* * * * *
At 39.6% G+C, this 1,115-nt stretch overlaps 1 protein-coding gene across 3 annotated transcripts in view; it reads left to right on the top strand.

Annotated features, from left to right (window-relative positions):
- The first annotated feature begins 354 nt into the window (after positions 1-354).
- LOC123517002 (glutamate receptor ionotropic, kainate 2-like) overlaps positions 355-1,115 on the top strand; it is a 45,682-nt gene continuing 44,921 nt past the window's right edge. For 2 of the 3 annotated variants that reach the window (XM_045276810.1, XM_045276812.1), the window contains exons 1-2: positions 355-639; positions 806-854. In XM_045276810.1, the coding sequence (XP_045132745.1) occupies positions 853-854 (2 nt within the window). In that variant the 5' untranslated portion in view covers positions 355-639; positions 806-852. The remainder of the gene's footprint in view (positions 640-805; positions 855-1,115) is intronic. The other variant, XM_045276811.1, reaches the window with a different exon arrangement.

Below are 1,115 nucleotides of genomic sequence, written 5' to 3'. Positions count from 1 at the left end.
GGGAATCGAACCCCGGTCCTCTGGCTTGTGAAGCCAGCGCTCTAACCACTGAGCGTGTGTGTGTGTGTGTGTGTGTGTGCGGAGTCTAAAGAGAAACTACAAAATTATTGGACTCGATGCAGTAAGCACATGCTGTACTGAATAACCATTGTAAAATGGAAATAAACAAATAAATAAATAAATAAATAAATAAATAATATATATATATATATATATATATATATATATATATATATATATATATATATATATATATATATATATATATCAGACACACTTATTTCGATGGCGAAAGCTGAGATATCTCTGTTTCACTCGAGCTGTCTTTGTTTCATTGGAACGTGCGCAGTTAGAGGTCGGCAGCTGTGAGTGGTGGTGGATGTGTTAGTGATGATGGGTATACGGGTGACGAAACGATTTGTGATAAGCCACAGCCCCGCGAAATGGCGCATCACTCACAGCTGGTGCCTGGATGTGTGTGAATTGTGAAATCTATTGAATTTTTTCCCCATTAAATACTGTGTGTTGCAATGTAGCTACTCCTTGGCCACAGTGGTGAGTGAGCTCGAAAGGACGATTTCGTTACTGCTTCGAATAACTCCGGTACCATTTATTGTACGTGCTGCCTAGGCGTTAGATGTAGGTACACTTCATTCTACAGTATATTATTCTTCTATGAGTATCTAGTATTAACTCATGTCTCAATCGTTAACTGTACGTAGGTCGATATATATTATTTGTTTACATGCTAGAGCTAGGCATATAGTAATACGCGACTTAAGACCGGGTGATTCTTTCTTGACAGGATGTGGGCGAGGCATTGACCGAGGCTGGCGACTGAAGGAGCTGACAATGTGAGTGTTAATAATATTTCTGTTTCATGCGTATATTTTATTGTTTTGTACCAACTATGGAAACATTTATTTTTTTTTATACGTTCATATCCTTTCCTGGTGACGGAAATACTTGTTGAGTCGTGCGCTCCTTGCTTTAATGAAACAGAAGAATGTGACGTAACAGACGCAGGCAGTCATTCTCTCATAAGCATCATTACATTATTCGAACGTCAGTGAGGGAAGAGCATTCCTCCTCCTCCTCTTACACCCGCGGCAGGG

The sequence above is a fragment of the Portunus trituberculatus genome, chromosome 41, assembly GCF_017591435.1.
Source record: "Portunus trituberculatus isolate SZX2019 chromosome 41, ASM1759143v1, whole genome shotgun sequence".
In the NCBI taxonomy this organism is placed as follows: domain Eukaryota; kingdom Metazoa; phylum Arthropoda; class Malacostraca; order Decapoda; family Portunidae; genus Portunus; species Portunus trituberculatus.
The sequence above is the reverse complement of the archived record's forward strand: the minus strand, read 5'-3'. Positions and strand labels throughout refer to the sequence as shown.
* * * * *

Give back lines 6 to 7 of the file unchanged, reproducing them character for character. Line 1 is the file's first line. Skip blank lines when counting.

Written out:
GGGAATCGAACCCCGGTCCTCTGGCTTGTGAAGCCAGCGCTCTAACCACTGAGCGTGTGTGTGTGTGTGTGTGTGTGTGCGGAGTCTAAAGAGAAACTACAAAATTATTGGACTCGATGCAGTAAGCACATGCTGTACTGAATAACCATTGTAAAATGGAAATAAACAAATAAATAAATAAATAAATAAATAAATAATATATATATATATATATATATATATATATATATATATATATATATATATATATATATATATATATATATATCAGACACACTTATTTCGATGGCGAAAGCTGAGATATCTCTGTTTCACTCGAGCTGTCTTTGTTTCATTGGAACGTGCGCAGTTAGAGGTCGGCAGCTGTGAGTGGTGGTGGATGTGTTAGTGATGATGGGTATACGGGTGACGAAACGATTTGTGATAAGCCACAGCCCCGCGAAATGGCGCATCACTCACAGCTGGTGCCTGGATGTGTGTGAATTGTGAAATCTATTGAATTTTTTCCCCATTAAATACTGTGTGTTGCAATGTAGCTACTCCTTGGCCACAGTGGTGAGTGAGCTCGAAAGGACGATTTCGTTACTGCTTCGAATAACTCCGGTACCATTTATTGTACGTGCTGCCTAGGCGTTAGATGTAGGTACACTTCATTCTACAGTATATTATTCTTCTATGAGTATCTAGTATTAACTCATGTCTCAATCGTTAACTGTACGTAGGTCGATATATATTATTTGTTTACATGCTAGAGCTAGGCATATAGTAATACGCGACTTAAGACCGGGTGATTCTTTCTTGACAGGATGTGGGCGAGGCATTGACCGAGGCTGGCGACTGAAGGAGCTGACAATGTGAGTGTTAATAATATTTCTGTTTCATGCGTATATTTTATTGTTTTGTACCAACTATGGAAACATTTATTTTTTTTTATACGTTCATATCCTTTCCTGGTGACGGAAATACTTGTTGAGTCGTGCGCTCCTTGCTTTAATGAAACAGAAGAATGTGACGTAACAGACGCAGGCAGTCATTCTCTCATAAGCATCATTACATTATTCGAACGTCAGTGAGGGAAGAGCATTCCTCCTCCTCCTCTTACACCCGCGGCAGGG

The sequence above is a fragment of the Portunus trituberculatus genome, chromosome 41, assembly GCF_017591435.1.